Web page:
“Teach us, Rebbe,” begged the students of Rabbi Israel Baal Shem Tov. “The Talmud tells us that on Rosh Hashanah, G‑d determines a person’s livelihood for the coming year. Yet just a few lines later, the Talmud states that a person’s fortune is The query went unanswereddecided every day anew. How can both statements be true?”

The Baal Shem Tov said nothing, and the query went unanswered.

A few days later, the Baal Shem Tov requested that his coach be prepared for a journey. Together with his students, he rode for a while until reaching a nondescript village. There, the master signaled that the horses should stop and that his students should come with him to speak to an elderly Jewish villager.

Dressed in rags, with a pair of buckets of water resting on his rounded shoulders, the man looked up in surprise at the august group coming his way.

“Shalom, grandfather,” said the Baal Shem Tov. “How are you doing?”

“Oy, may all my enemies have an old age like mine!” the elder replied. “I am old and tired, but I have no choice but to keep on schlepping these buckets of water just to get a crust of bread for my shriveled lips. My balance is not what it was. Sometimes I fall and the water spills, and I need to start again from scratch. Sure, G‑d blessed me with children who could help me, but I rarely see them. Who has time for an old man like me? Oh, how bitter is my lot!” the man finished with a groan.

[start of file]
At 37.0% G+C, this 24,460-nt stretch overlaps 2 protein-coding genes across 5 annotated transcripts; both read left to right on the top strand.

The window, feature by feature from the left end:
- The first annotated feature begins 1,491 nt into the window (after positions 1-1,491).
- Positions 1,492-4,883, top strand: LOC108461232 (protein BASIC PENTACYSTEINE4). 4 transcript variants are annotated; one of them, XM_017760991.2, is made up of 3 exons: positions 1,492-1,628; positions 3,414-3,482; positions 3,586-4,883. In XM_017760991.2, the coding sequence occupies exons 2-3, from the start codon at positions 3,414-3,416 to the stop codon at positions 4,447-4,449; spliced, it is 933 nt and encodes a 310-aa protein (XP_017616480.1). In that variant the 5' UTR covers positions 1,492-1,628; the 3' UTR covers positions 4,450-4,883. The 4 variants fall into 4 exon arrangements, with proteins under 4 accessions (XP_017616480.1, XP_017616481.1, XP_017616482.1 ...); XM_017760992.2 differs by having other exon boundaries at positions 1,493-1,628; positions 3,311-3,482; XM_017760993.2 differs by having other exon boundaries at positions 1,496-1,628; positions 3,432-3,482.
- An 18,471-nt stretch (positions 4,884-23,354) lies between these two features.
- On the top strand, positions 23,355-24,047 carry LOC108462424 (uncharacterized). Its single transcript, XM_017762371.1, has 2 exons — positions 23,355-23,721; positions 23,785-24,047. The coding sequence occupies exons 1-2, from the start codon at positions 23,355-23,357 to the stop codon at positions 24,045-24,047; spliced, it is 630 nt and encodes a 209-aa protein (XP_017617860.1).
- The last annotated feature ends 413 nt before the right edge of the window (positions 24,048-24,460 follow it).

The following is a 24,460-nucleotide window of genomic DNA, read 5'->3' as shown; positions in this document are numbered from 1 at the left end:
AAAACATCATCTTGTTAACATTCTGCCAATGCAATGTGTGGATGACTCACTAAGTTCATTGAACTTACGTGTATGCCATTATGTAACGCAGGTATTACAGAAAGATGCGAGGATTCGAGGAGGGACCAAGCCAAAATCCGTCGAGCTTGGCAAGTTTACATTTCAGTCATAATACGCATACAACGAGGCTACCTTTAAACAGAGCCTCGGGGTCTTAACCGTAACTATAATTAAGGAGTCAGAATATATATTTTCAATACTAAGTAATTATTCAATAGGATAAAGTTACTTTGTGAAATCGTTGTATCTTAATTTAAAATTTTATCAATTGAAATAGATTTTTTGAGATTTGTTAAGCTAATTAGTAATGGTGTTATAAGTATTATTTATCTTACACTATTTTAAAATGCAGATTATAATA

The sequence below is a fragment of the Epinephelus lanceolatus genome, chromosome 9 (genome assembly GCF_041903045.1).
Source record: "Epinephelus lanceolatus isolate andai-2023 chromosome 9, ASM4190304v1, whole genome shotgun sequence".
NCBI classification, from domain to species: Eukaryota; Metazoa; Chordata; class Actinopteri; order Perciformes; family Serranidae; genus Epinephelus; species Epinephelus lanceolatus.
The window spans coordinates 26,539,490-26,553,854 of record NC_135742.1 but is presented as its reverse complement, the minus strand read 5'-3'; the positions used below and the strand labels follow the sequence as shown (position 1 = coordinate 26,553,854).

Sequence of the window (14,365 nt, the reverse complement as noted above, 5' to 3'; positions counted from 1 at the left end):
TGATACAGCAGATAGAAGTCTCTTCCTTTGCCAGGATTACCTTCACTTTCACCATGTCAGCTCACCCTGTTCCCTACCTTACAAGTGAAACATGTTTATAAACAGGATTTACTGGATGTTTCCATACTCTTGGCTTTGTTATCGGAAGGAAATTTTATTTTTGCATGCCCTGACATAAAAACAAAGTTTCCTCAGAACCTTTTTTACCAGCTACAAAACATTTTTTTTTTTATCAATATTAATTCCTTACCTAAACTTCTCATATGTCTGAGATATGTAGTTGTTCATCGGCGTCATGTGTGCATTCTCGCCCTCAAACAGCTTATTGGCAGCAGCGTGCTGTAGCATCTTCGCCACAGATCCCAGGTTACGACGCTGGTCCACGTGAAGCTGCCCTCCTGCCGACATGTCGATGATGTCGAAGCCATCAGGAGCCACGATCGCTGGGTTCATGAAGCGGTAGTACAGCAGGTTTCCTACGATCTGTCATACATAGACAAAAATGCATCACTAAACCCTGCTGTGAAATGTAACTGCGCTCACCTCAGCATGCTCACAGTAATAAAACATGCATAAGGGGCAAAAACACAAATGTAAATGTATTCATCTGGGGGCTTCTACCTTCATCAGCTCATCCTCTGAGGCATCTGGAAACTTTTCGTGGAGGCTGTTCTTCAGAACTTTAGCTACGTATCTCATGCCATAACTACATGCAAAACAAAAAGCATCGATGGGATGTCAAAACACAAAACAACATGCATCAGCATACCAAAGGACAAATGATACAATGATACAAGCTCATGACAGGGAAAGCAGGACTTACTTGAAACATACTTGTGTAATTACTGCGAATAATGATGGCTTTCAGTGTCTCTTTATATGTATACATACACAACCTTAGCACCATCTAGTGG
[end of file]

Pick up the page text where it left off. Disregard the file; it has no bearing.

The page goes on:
The Baal Shem Tov wished the man well, and then motioned for his students to accompany him back home.

Several weeks later, the Baal Shem Tov again invited his students for a ride. Once again, they stopped to talk to the old man.

“Dear grandfather,” said the Baal Shem Tov, “how are you doing?”

“Thank G‑d,” said the oldster, flashing a toothless grin, “I am managing to keep body and soul together. Sure, I am old, and I sometimes stumble, but thank G‑d I have Nothing has changed for this old manenough energy to get right up and refill my buckets. Oh, and the joy I get from my children. Thank G‑d, they each have lovely families of their own, but they still help me from time to time.”

“You see,” said the Baal Shem Tov to his students, “nothing changed for this old man. He has the same buckets and the same crusts of bread as the last time we were here. Only his attitude changed. G‑d judges us to determine what he should give us in life. And then there is a second layer of judgment, determining how we are to receive that goodness from G‑d. On Rosh Hashanah, it is decided what we are to receive. Every day, it is decided how we are to receive.”